Hamer ran for Congress on a platform of political equality and economic equity. She ran against a white incumbent and was blocked from appearing on the ballot by the Mississippi Democratic Party. In response, the MFDP organized mock election events with “Freedom Vote Ballots” that included Hamer. The purpose of the initiative was to show that, in the absence of intimidation of voters and suppression of Black candidates, Black people would turn out in strong numbers to vote. Over sixty thousand Black people voted for Hamer on the mock ballots.
The MFDP held conventions across Mississippi to elect an integrated delegation to challenge the Mississippi Democratic Party’s all-white delegation’s claim to sole representation of the state. Hamer argued MFDP’s case in front of the Credentials Committee at the Democratic National Convention. In an effort to divert attention away from Hamer, President Johnson called a press conference at the White House that conflicted with Hamer’s speech. Regardless, most major news networks covered Hamer’s speech, and she gained a broad national audience only to be denied seating for the MFDP by the Credentials Committee. Hubert Humphrey said President Johnson would not allow one of the seats to go to Hamer on the grounds that “he will not let that illiterate woman speak on the floor of the Democratic convention.” The DNC offered the MFDP two at-large seats out of a delegation of 64. Hamer denounced the tokenizing gesture, saying “we didn’t come all this way for no two seats.”
In 1968, Hamer started several economic programs to help Black families. Hamer grew up in a sharecropping family and was fired exercising her political rights. She could see clearly how closely political freedom was linked with economic independence. After the end of slavery following the Civil War, the U.S. had failed to follow through on General William T. Sherman’s promise of giving “40 acres and a mile” to formerly enslaved people. Instead, President Andrew Johnson ordered the lands returned to previous (white) owners. The fallout of wrenching a means of independent subsistence from newly freed Black people included development of a system of sharecropping, where Black families would rent land to farm, borrowing against that year’s harvest. High interest rates and arbitrary rules often kept sharecroppers trapped in a cycle of debt, and gave landlords a high degree of power over their tenants. Seeking to break this cycle of indebtedness that constrained political participation for many people, Hamer created a “pig bank” to supply Black farmers with pigs, advocated for low income housing to be built, and built the Freedom Farm Cooperative, where Black people could collectively own farmland and co-op businesses. As Hamer explained, “where a couple of years ago, white people were shooting at Negroes trying to register [to vote], now they say, ‘go ahead and register – then you’ll starve.” Hamer developed these economic initiatives to uplift Black families and give them the economic independence needed to participate in the political system without fear of retribution from their employers.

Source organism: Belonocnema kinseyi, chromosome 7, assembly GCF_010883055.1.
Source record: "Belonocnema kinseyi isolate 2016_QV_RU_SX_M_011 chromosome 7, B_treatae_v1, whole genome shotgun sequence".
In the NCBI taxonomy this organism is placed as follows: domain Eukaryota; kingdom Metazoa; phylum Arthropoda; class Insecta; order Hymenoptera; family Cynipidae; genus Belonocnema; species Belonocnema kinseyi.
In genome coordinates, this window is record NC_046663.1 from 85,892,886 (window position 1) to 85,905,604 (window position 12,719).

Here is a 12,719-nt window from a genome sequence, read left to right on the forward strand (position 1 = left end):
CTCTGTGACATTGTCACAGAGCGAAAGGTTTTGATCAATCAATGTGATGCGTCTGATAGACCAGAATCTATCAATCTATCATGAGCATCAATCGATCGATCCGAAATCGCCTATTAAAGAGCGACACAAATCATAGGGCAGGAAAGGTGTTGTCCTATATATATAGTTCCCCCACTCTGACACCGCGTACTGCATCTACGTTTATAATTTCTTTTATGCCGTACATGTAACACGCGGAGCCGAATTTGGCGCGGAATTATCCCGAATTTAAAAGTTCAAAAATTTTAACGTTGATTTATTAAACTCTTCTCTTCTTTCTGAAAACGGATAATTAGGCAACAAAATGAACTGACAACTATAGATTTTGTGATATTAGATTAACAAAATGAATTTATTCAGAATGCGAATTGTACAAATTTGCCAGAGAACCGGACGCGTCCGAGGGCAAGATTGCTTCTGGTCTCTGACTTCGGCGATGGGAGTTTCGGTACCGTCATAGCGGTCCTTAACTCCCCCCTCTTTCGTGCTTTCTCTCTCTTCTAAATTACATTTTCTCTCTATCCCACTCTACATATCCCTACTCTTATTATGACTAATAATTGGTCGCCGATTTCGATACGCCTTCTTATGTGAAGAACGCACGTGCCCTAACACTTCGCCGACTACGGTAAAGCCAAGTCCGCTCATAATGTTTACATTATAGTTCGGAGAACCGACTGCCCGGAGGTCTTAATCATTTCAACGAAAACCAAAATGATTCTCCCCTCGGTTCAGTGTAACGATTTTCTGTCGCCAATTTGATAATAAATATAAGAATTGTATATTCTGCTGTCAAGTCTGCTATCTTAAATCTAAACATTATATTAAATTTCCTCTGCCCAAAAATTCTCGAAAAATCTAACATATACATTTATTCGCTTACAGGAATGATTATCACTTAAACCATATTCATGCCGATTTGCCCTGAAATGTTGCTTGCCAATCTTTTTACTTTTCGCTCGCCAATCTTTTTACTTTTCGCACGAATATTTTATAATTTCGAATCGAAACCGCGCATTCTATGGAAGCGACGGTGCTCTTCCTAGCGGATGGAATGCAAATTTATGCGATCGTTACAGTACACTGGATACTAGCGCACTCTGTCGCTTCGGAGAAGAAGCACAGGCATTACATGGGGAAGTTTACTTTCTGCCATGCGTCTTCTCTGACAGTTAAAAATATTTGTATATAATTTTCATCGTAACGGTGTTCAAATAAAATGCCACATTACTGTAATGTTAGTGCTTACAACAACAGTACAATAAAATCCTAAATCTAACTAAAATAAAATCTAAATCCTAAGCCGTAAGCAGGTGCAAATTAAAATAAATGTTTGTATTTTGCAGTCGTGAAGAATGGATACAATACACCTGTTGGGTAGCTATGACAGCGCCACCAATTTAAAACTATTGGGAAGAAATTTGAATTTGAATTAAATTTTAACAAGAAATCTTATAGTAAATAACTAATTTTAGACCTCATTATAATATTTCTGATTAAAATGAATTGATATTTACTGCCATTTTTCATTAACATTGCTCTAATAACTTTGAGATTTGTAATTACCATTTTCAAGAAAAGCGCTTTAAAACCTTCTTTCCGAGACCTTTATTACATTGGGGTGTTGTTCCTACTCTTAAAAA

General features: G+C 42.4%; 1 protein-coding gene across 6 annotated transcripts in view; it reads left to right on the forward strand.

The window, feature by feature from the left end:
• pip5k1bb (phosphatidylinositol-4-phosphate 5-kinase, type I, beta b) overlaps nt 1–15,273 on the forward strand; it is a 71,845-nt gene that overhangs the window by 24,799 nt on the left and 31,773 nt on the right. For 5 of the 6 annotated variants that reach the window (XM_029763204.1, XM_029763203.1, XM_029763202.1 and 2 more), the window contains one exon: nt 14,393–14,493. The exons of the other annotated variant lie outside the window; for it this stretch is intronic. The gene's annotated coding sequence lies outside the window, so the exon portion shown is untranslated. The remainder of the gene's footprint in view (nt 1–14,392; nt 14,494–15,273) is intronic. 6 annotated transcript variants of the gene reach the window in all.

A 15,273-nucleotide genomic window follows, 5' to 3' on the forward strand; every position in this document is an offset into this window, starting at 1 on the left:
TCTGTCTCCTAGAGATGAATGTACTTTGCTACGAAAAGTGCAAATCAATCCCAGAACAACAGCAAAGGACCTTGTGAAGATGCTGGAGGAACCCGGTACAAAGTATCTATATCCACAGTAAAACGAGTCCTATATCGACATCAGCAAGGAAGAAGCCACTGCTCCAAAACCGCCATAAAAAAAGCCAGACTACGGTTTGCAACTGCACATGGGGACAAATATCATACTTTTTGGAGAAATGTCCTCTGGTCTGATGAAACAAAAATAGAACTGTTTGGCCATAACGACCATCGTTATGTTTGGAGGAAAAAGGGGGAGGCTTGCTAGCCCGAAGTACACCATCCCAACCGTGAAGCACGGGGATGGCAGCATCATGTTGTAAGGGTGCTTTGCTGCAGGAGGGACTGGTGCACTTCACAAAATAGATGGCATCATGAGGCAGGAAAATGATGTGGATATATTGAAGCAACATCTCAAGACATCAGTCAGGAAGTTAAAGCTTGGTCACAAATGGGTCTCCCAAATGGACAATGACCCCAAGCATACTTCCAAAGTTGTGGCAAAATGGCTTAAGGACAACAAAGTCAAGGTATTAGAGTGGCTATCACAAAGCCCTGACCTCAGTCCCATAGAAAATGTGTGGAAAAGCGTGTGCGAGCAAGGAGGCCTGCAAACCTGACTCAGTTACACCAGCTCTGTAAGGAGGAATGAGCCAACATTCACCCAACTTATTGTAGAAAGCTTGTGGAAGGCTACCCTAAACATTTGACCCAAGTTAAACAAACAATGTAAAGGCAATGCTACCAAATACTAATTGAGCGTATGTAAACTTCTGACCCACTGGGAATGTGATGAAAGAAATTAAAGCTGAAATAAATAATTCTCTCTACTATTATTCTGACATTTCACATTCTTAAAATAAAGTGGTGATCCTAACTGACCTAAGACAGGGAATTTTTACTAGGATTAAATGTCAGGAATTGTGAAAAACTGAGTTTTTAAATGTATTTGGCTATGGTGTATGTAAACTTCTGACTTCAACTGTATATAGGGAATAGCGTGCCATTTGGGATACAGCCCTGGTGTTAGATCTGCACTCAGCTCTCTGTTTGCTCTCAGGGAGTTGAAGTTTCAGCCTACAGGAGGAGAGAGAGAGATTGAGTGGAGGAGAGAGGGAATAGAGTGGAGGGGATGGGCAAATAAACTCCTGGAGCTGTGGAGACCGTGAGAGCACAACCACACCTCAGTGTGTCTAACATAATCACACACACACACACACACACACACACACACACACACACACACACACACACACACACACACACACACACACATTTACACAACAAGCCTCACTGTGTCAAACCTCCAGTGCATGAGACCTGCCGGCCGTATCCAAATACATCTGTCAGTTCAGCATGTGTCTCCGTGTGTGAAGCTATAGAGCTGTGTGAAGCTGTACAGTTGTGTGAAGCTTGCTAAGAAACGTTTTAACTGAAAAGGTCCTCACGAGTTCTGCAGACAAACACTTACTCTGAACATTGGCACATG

Hamer’s brilliance as a public speaker, bravery in the face of white supremacy, and understanding of how to organize communities made her an effective civil rights advocate. Hamer saw with clear eyes the imperative of addressing both legal and extralegal barriers to political participation. She used institutional mechanisms when they served her. She documented her injuries through the FBI and advocated for MFDP representation at the DNC. But she also understood the limits of working through white supremacist systems. She took it upon herself to ensure that Black people could exercise their Constitutional rights to vote and run for office. She led sit-ins, she led voter registration drives, she created economic support systems. She spoke of the barriers facing Black peoples’ political participation plainly and poignantly. Until her death (due in part to injuries from her beating at the hands of police), she used her national platform to fundraise for civil rights organizations. She was fearless. On the topic of violence against her, she said: “I’m gonna be standing up, I’m gonna be moving forward, and if they shoot me, I’m not going to fall back, I’m going to fall 5 feet 4 inches forward.” From the day she learned she had the right to vote, Hamer was determined to make political participation possible for herself and all Black people.